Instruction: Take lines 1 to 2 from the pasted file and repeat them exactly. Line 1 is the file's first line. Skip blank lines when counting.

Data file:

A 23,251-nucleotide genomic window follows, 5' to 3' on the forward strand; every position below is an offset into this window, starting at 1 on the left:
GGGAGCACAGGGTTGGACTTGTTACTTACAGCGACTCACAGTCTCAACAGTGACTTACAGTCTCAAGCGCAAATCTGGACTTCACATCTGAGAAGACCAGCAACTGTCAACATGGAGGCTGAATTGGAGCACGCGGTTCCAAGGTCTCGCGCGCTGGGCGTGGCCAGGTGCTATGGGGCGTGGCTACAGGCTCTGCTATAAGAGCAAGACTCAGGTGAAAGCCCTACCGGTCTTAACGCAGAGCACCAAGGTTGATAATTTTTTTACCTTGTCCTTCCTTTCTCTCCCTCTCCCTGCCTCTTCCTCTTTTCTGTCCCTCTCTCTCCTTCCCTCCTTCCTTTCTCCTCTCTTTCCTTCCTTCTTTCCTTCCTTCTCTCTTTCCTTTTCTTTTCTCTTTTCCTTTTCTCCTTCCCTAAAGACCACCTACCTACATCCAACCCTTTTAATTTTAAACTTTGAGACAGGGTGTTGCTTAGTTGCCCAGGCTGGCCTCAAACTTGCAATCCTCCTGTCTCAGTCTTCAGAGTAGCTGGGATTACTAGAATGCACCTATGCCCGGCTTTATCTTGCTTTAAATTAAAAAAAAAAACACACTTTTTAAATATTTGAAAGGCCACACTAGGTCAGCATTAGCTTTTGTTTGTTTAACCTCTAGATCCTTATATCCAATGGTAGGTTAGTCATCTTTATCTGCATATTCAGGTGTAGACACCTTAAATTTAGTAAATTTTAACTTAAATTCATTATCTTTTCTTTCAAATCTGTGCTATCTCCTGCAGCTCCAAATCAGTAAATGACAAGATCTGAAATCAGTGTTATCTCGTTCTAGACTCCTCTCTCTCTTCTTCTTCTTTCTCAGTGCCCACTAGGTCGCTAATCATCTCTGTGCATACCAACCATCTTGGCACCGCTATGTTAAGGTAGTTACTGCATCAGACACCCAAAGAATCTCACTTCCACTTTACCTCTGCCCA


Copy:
A 23,251-nucleotide genomic window follows, 5' to 3' on the forward strand; every position below is an offset into this window, starting at 1 on the left:
GGGAGCACAGGGTTGGACTTGTTACTTACAGCGACTCACAGTCTCAACAGTGACTTACAGTCTCAAGCGCAAATCTGGACTTCACATCTGAGAAGACCAGCAACTGTCAACATGGAGGCTGAATTGGAGCACGCGGTTCCAAGGTCTCGCGCGCTGGGCGTGGCCAGGTGCTATGGGGCGTGGCTACAGGCTCTGCTATAAGAGCAAGACTCAGGTGAAAGCCCTACCGGTCTTAACGCAGAGCACCAAGGTTGATAATTTTTTTACCTTGTCCTTCCTTTCTCTCCCTCTCCCTGCCTCTTCCTCTTTTCTGTCCCTCTCTCTCCTTCCCTCCTTCCTTTCTCCTCTCTTTCCTTCCTTCTTTCCTTCCTTCTCTCTTTCCTTTTCTTTTCTCTTTTCCTTTTCTCCTTCCCTAAAGACCACCTACCTACATCCAACCCTTTTAATTTTAAACTTTGAGACAGGGTGTTGCTTAGTTGCCCAGGCTGGCCTCAAACTTGCAATCCTCCTGTCTCAGTCTTCAGAGTAGCTGGGATTACTAGAATGCACCTATGCCCGGCTTTATCTTGCTTTAAATTAAAAAAAAAAACACACTTTTTAAATATTTGAAAGGCCACACTAGGTCAGCATTAGCTTTTGTTTGTTTAACCTCTAGATCCTTATATCCAATGGTAGGTTAGTCATCTTTATCTGCATATTCAGGTGTAGACACCTTAAATTTAGTAAATTTTAACTTAAATTCATTATCTTTTCTTTCAAATCTGTGCTATCTCCTGCAGCTCCAAATCAGTAAATGACAAGATCTGAAATCAGTGTTATCTCGTTCTAGACTCCTCTCTCTCTTCTTCTTCTTTCTCAGTGCCCACTAGGTCGCTAATCATCTCTGTGCATACCAACCATCTTGGCACCGCTATGTTAAGGTAGTTACTGCATCAGACACCCAAAGAATCTCACTTCCACTTTACCTCTGCCCA